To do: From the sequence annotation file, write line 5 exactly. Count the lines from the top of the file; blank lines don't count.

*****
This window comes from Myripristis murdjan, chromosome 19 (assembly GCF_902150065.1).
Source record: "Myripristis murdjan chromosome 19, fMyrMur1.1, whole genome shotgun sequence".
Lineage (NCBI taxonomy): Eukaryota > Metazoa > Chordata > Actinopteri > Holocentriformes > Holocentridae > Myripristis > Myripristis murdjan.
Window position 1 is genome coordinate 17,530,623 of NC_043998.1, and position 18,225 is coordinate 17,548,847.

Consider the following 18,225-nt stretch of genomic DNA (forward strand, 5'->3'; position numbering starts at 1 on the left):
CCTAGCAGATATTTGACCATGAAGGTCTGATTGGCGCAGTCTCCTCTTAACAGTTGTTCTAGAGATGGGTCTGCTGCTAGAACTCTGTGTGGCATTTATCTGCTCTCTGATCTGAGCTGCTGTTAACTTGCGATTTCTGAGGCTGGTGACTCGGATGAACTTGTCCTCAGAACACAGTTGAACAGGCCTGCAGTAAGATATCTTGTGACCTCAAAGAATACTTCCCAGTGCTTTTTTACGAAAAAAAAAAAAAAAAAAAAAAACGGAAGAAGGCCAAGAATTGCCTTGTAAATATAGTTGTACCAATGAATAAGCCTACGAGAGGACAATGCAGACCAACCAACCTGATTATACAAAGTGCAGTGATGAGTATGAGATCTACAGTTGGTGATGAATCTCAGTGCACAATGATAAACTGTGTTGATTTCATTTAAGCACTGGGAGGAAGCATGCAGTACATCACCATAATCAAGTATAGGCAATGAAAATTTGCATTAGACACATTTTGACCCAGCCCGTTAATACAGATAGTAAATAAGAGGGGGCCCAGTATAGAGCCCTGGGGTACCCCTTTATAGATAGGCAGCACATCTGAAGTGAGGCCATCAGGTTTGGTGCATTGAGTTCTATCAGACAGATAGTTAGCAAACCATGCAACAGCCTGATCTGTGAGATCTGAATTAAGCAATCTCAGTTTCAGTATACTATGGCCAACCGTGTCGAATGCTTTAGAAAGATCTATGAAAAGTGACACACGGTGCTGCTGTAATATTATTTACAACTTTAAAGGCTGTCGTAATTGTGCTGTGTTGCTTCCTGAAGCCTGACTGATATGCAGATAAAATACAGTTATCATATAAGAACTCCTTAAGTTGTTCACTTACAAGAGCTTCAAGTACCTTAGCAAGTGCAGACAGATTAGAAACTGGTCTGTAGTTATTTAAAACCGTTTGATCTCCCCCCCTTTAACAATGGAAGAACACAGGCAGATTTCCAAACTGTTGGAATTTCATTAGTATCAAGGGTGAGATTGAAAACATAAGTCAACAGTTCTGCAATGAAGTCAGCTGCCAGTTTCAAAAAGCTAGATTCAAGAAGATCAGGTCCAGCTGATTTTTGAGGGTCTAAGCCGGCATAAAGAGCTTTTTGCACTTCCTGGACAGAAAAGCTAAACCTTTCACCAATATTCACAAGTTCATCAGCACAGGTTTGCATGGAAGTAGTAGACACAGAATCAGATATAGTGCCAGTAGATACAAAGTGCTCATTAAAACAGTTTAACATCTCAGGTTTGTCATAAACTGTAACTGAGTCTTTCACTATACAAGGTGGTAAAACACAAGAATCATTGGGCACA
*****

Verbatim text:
Consider the following 18,225-nt stretch of genomic DNA (forward strand, 5'->3'; position numbering starts at 1 on the left):